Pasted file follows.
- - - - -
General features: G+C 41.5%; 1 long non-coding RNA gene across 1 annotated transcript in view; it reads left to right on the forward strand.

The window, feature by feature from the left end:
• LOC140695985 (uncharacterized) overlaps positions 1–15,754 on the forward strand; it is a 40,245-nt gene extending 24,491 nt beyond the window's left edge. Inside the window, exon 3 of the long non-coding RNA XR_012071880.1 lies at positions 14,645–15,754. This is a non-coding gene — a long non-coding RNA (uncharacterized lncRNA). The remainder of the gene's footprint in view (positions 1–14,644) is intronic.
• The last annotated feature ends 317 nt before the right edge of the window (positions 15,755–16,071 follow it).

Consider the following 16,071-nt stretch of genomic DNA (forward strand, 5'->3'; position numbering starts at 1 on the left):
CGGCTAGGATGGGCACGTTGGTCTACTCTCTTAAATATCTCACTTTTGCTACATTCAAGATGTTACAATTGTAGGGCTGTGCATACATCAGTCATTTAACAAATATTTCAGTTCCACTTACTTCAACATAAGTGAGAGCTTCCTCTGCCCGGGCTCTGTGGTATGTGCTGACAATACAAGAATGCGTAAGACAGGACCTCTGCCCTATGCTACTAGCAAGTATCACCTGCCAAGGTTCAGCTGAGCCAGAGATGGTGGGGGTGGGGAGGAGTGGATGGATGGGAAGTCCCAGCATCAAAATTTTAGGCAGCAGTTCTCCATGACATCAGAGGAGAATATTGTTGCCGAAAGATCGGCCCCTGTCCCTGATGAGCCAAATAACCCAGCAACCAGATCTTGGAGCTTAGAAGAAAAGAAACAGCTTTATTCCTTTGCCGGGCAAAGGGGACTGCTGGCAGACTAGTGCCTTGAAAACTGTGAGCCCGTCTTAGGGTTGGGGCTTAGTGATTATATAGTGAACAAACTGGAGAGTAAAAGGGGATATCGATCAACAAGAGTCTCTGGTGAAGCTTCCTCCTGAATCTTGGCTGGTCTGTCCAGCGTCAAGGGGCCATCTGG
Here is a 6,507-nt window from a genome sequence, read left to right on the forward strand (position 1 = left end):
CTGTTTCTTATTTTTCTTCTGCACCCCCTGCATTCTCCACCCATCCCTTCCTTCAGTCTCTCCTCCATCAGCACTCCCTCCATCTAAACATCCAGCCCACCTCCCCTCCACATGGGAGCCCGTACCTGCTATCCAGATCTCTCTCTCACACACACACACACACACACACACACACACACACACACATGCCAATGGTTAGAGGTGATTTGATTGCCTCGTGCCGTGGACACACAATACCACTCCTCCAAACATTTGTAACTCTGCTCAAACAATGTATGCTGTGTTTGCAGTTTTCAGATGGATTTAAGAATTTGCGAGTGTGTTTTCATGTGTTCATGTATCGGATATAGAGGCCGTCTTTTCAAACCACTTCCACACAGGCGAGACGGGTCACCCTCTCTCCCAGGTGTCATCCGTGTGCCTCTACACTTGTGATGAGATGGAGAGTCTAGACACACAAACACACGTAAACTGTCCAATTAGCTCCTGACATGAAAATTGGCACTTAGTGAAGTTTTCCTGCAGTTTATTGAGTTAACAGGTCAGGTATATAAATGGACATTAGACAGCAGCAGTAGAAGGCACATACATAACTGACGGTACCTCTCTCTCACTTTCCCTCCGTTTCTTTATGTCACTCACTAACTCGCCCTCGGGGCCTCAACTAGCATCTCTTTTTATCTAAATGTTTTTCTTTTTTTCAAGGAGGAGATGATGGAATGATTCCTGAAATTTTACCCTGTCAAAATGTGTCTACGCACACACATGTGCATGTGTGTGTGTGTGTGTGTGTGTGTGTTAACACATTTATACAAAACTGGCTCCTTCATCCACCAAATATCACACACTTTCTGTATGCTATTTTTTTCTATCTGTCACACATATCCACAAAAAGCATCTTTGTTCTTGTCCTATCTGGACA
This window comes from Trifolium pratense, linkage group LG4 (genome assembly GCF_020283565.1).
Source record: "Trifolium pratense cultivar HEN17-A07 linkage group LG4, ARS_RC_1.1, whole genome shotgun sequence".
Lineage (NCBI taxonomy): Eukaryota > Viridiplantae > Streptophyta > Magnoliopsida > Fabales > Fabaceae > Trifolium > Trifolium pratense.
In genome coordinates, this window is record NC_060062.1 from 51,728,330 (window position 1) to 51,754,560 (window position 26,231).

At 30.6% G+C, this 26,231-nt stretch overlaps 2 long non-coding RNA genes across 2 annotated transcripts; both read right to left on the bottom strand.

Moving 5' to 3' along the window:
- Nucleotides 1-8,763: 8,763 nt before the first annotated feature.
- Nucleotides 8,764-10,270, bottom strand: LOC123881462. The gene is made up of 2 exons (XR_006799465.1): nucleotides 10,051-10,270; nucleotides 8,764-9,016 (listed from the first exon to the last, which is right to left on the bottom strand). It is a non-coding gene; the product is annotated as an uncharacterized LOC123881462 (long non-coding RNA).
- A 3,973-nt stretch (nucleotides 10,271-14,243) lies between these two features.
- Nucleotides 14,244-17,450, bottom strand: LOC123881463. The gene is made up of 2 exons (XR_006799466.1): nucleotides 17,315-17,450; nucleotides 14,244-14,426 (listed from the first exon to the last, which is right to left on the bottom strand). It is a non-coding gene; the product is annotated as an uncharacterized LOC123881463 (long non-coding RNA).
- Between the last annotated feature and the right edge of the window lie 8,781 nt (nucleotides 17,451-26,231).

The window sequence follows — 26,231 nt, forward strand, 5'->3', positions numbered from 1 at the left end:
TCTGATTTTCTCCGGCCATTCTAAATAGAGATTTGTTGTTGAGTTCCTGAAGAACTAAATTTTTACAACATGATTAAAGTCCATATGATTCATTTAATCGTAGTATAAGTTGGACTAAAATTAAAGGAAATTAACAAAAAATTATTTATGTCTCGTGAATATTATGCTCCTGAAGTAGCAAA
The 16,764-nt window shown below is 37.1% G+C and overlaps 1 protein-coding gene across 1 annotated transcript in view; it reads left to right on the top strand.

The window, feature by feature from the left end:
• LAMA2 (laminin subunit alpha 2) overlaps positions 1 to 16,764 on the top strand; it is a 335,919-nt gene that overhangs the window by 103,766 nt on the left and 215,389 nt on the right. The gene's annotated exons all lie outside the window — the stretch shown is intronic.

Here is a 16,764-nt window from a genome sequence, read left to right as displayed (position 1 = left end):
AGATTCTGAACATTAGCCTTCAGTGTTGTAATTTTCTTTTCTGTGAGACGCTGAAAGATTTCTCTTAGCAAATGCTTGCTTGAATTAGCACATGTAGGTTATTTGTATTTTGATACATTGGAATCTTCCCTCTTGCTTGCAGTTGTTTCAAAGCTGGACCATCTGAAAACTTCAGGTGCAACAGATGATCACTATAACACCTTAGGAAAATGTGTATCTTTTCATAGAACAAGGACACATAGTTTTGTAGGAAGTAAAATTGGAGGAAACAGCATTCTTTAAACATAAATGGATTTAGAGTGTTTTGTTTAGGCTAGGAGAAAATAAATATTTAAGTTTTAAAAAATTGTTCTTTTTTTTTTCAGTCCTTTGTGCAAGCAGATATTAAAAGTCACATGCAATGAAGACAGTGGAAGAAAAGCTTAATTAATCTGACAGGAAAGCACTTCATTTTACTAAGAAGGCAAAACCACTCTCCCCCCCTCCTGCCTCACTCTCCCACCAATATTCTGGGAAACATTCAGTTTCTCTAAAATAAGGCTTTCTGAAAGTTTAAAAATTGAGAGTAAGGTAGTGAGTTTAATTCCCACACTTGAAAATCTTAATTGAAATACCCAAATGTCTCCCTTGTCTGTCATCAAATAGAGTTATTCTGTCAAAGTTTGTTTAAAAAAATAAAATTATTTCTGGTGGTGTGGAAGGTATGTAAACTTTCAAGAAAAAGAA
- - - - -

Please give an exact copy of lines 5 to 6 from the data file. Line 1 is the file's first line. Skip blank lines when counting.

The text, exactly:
Consider the following 16,071-nt stretch of genomic DNA (forward strand, 5'->3'; position numbering starts at 1 on the left):
CGGCTAGGATGGGCACGTTGGTCTACTCTCTTAAATATCTCACTTTTGCTACATTCAAGATGTTACAATTGTAGGGCTGTGCATACATCAGTCATTTAACAAATATTTCAGTTCCACTTACTTCAACATAAGTGAGAGCTTCCTCTGCCCGGGCTCTGTGGTATGTGCTGACAATACAAGAATGCGTAAGACAGGACCTCTGCCCTATGCTACTAGCAAGTATCACCTGCCAAGGTTCAGCTGAGCCAGAGATGGTGGGGGTGGGGAGGAGTGGATGGATGGGAAGTCCCAGCATCAAAATTTTAGGCAGCAGTTCTCCATGACATCAGAGGAGAATATTGTTGCCGAAAGATCGGCCCCTGTCCCTGATGAGCCAAATAACCCAGCAACCAGATCTTGGAGCTTAGAAGAAAAGAAACAGCTTTATTCCTTTGCCGGGCAAAGGGGACTGCTGGCAGACTAGTGCCTTGAAAACTGTGAGCCCGTCTTAGGGTTGGGGCTTAGTGATTATATAGTGAACAAACTGGAGAGTAAAAGGGGATATCGATCAACAAGAGTCTCTGGTGAAGCTTCCTCCTGAATCTTGGCTGGTCTGTCCAGCGTCAAGGGGCCATCTGG